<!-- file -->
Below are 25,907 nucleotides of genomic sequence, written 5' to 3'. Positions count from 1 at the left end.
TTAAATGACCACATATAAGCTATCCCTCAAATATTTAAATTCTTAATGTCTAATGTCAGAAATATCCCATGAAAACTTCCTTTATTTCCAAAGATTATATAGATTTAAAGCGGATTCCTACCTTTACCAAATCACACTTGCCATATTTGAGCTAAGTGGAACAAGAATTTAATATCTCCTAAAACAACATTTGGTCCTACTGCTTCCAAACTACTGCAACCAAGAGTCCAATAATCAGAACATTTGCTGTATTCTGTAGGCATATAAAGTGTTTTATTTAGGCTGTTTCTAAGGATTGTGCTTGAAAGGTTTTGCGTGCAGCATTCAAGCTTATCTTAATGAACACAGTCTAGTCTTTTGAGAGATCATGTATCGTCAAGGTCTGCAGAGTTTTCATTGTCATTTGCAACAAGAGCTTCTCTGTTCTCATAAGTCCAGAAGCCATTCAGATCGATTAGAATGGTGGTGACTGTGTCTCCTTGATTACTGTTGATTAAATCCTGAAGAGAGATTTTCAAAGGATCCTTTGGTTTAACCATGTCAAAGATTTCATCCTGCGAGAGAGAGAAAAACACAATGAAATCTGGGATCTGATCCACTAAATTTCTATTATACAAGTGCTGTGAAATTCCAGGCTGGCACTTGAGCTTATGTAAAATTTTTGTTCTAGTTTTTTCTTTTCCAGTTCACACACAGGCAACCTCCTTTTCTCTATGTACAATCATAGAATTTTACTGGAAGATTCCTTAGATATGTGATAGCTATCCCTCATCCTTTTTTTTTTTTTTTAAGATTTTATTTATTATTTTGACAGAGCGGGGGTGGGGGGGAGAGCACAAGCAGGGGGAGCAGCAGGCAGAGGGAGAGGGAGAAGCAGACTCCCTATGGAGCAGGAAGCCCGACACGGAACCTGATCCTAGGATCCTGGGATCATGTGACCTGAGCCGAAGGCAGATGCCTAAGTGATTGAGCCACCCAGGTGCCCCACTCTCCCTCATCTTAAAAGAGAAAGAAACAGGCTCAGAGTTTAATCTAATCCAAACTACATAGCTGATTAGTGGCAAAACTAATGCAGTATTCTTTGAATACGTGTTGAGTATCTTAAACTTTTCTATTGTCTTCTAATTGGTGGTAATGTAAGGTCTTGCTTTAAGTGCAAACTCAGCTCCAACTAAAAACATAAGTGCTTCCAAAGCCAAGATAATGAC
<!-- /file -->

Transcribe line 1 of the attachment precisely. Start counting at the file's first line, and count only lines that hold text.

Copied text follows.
Below are 25,907 nucleotides of genomic sequence, written 5' to 3'. Positions count from 1 at the left end.